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Employment Development Department
Employment Development Department

Suitable Work SW 40

Attendance at School or Training

This section discusses refusal of an offer of, or referral to, suitable employment because of actual or prospective attendance at school.

This section does not apply to cases where an offer of, or referral to, suitable employment is refused during an approved period of training under the California Training Benefits (CTB) program as outlined in Unemployment Insurance Code Section 1269 and 1269.1, or an apprentice as defined in Title 22, California Code of Regulations, Section 1267-1, which prohibit disqualification under Section 1257(b).

A. General

With few exceptions, refusal of otherwise suitable employment because of actual or prospective attendance at school does not constitute good cause.

In Perales v. HRD, a 1973 California Appellate Court case, the claimant quit work to attend school. In holding voluntary school attendance fell short of establishing a compelling reason for leaving work, the Court stated:

… [W]e cannot say that quitting a job to attend school, no matter how personally commendable the step may be, in an imperative and compelling reason of such magnitude as to render the claimant eligible for unemployment benefits, at least in the absence of explicit legislative authority. If this were good cause within the meaning of Section 1256, untold numbers of persons could quit their jobs to attend school while receiving unemployment compensation benefits. However great may be society’s interest in furthering a working man’s education, we find nothing in the Unemployment Insurance Law to sanction this objective. … The unemployment insurance system cannot be used to subsidize an employee’s education.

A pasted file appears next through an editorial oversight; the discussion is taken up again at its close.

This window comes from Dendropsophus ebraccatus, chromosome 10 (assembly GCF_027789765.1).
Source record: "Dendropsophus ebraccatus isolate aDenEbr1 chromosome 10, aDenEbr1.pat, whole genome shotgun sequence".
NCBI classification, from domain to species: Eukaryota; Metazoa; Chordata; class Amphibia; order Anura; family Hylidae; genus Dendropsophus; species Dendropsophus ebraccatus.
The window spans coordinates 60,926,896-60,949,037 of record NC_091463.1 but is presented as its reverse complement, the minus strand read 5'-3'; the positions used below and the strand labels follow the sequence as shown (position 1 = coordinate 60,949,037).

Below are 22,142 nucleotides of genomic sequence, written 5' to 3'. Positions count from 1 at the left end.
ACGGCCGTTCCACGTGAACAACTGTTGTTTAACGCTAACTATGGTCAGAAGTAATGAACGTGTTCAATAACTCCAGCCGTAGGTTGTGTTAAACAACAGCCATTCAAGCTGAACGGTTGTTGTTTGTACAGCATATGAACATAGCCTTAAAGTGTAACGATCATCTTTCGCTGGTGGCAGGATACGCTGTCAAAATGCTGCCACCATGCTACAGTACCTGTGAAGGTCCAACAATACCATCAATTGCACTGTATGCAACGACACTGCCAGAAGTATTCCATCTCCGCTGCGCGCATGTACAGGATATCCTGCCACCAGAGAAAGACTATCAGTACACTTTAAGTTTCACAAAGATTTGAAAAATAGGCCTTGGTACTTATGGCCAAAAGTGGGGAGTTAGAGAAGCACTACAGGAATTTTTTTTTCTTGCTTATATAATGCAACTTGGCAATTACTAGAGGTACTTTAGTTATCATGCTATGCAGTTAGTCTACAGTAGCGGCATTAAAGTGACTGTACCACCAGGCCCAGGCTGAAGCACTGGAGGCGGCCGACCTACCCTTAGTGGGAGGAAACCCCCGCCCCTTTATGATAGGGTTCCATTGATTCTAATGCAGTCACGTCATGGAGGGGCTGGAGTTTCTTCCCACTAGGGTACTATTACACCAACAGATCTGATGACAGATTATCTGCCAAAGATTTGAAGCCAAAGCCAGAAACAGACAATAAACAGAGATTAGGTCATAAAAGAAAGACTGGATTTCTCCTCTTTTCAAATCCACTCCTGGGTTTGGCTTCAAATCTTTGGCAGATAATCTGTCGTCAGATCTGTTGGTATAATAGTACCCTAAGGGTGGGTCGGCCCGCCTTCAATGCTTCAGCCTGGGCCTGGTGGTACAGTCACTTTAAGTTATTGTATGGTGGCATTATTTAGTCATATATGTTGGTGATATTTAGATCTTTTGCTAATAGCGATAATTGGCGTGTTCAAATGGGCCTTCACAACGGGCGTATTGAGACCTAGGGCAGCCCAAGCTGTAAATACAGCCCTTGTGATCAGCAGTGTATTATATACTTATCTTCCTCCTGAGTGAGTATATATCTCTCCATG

While this case dealt with a voluntary quit issue, the court’s opinion regarding school attendance and unemployment insurance was quite clear; the unemployment insurance system cannot be used to subsidize an employee’s education and, no matter how commendable the action may be, school attendance is not sufficiently compelling to establish good cause.

Since voluntary school attendance is not considered sufficiently compelling to establish good cause, the claimant would be ineligible under Section 1257(b) if the individual refused an offer of, or referral to, suitable employment due to school attendance or prospective school attendance.

Additionally, the availability of a claimant who refuses work because of attendance at school is questionable. (See AA 40.)

B. Exceptions Providing Good Cause for Refusal

  1. School Attendance Required by Law

    A refusal of work or referral is for compelling reasons when the claimant is legally required to attend school and the offered employment would interfere with his or her schooling. However, before good cause can be established for the refusal, the claimant must pursue the possibility of adjusting hours of attendance or attending continuation school prior to the refusal. (Consult your local school district for such information if necessary.)

  2. Employer Requires Attendance at School or Training

    If the employer requires attendance at school or training to commence after the claimant is hired, good cause for refusing the work will be established when any of the following conditions exist:

    • The claimant is required to pay the cost of the instruction.
    • The claimant receives no pay or drawing account while in training.
    • The place at which the training is to be given is far removed from the claimant’s residence or the training is given at hours or under other conditions which afford the claimant compelling reason for refusal to attend the training. (See also the Section that covers the reason for refusal.)

    Since employers’ training programs can often be adjusted to meet a claimant’s circumstances, it is incumbent upon the claimant to seek such adjustment prior to refusal.

    In the absence of the foregoing conditions, a refusal of work solely on the grounds that the employer requires attendance at school or training will be without good cause.

    If the employer requires the claimant to complete some training before he or she is hired, the offer is a contingent offer and not considered a valid offer of work. Thus, a refusal of such an offer cannot result in a disqualification under Section 1257(b).